Facility Infusions: Free the Confusion
Justified scrutiny calls for coding change.
By Sarah L. Goodman, MBA, CPC-H, CCP, FCS
Although proper coding for infusions in the facility setting isn’t a new topic, it still fosters much confusion. Not only is the facility setting more complex by nature, but the codes themselves can be elusive. Because so much confusion exists, infusion services have been scrutinized in recent months by the Office of the Inspector General (OIG) and Recovery Audit Contractors (RACs).
This Tangled Web We Weave
Reporting infusion and injection services has changed dramatically over the past several years, including extensive code renumbering effective Jan. 1, 2009. The key to properly reporting infusion and injection services is documenting start and stop times, not simply the infusion flow rate. The name and dosage of each substance, the route of administration, and the vascular access site location are paramount to appropriate coding and reimbursement. This information will enable you to report on the claim the corresponding drugs or fluids using the applicable HCPCS Level II and/or revenue codes. Most payer systems edit for this.
Hierarchy Can Stump Seasoned Coders
Even with all the aforementioned documented appropriately, there is still the daunting hierarchical coding structure. This can be a challenge to even the most experienced coder — not to mention all the others responsible for charge capture in the facility setting.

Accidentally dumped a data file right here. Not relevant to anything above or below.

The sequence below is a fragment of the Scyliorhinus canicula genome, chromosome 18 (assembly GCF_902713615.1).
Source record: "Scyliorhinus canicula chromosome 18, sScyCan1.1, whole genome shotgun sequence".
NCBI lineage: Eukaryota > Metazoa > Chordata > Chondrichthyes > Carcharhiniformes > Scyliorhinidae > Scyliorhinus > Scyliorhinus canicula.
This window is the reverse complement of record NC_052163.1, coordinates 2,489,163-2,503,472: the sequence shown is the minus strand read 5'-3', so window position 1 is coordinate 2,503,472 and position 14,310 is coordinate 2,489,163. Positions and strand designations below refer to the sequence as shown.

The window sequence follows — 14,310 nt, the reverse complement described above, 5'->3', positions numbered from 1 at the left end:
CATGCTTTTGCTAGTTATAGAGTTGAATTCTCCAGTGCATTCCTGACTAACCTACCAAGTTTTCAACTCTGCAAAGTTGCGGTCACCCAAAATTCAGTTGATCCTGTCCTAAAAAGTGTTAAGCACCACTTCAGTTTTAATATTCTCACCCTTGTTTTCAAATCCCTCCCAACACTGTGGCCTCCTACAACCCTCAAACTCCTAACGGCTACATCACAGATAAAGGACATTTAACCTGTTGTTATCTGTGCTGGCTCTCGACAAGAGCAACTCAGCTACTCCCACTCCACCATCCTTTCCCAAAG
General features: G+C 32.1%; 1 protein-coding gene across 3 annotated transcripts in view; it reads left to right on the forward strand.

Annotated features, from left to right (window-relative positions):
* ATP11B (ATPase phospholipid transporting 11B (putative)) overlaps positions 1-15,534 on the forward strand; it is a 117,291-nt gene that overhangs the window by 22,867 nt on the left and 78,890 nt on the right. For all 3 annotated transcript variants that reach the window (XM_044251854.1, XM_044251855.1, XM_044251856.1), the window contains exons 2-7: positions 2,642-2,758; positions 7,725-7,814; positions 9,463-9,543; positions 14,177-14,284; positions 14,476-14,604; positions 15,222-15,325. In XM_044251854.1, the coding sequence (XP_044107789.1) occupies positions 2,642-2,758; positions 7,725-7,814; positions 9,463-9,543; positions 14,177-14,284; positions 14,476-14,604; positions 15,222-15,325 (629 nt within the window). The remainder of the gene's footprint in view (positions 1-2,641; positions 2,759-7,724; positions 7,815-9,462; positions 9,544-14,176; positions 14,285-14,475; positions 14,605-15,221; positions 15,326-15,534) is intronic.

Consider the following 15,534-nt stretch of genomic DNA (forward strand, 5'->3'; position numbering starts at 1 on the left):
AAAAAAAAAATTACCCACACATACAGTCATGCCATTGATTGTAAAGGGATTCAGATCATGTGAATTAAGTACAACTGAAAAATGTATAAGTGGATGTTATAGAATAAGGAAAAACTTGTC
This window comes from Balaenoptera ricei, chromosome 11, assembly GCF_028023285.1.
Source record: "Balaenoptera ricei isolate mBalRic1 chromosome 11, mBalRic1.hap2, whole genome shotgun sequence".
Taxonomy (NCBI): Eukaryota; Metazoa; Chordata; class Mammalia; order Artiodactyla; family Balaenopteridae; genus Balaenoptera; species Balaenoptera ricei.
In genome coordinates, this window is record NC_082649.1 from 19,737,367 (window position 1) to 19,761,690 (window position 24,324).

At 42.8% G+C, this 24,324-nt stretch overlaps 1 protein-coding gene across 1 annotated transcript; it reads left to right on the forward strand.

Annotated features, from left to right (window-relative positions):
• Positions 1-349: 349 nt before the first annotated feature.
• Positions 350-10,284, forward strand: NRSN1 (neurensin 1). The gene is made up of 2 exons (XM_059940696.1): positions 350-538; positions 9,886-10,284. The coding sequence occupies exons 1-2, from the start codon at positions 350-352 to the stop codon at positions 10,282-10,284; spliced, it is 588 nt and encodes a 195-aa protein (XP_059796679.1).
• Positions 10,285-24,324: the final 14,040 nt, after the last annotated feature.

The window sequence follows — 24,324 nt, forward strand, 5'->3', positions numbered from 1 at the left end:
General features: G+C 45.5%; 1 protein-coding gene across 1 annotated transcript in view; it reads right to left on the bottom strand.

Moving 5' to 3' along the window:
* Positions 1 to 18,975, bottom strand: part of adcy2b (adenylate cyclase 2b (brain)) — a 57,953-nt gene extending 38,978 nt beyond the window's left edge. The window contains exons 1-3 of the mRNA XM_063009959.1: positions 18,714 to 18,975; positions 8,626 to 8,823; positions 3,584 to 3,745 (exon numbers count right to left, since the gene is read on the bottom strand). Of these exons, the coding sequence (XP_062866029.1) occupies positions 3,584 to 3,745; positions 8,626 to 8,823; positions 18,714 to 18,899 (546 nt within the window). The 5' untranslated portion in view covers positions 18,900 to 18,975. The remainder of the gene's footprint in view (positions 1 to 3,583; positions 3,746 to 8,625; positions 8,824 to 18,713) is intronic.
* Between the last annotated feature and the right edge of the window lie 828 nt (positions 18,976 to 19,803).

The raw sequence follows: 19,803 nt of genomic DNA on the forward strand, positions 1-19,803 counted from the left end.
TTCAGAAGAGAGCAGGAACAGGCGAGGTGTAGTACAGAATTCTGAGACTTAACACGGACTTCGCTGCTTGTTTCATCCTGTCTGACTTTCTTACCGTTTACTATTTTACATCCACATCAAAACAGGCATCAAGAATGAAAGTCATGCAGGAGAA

Use the following hierarchy to select the initial service code:
- Chemotherapy, initiation of prolonged infusion (greater than eight hours, requiring pump)
- Chemotherapy infusions
- Chemotherapy injections
- Non-chemotherapy, initiation of prolonged infusion (greater than eight hours, requiring pump)
- Non-chemotherapy, diagnostic/therapeutic infusions
- Non-chemotherapy, diagnostic/therapeutic injections
- Hydration infusions
The initial code often does not coincide with the provided infusions or injections sequence, which makes appropriate code selection even more difficult. Charges for infusion and injection services are almost always hard-coded in the charge master and must be entered at the time of service. If facility staff isn’t trained properly in their use, or if the charge encounter forms or order entry screens haven’t been updated or are out-of-synch, compliance issues invariably ensue.